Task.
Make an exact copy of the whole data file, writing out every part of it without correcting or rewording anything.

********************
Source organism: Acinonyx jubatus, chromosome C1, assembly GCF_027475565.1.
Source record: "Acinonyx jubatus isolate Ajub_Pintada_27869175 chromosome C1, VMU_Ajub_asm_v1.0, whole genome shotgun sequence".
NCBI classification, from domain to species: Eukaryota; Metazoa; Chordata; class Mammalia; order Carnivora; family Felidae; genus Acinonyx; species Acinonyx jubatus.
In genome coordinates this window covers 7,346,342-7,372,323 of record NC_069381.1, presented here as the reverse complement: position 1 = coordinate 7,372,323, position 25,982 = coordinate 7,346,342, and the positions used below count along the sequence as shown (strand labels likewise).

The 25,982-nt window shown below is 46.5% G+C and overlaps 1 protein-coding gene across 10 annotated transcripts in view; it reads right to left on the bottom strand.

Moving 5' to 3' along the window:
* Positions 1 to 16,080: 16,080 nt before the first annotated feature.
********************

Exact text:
Source organism: Acinonyx jubatus, chromosome C1, assembly GCF_027475565.1.
Source record: "Acinonyx jubatus isolate Ajub_Pintada_27869175 chromosome C1, VMU_Ajub_asm_v1.0, whole genome shotgun sequence".
NCBI classification, from domain to species: Eukaryota; Metazoa; Chordata; class Mammalia; order Carnivora; family Felidae; genus Acinonyx; species Acinonyx jubatus.
In genome coordinates this window covers 7,346,342-7,372,323 of record NC_069381.1, presented here as the reverse complement: position 1 = coordinate 7,372,323, position 25,982 = coordinate 7,346,342, and the positions used below count along the sequence as shown (strand labels likewise).

The 25,982-nt window shown below is 46.5% G+C and overlaps 1 protein-coding gene across 10 annotated transcripts in view; it reads right to left on the bottom strand.

Moving 5' to 3' along the window:
* Positions 1 to 16,080: 16,080 nt before the first annotated feature.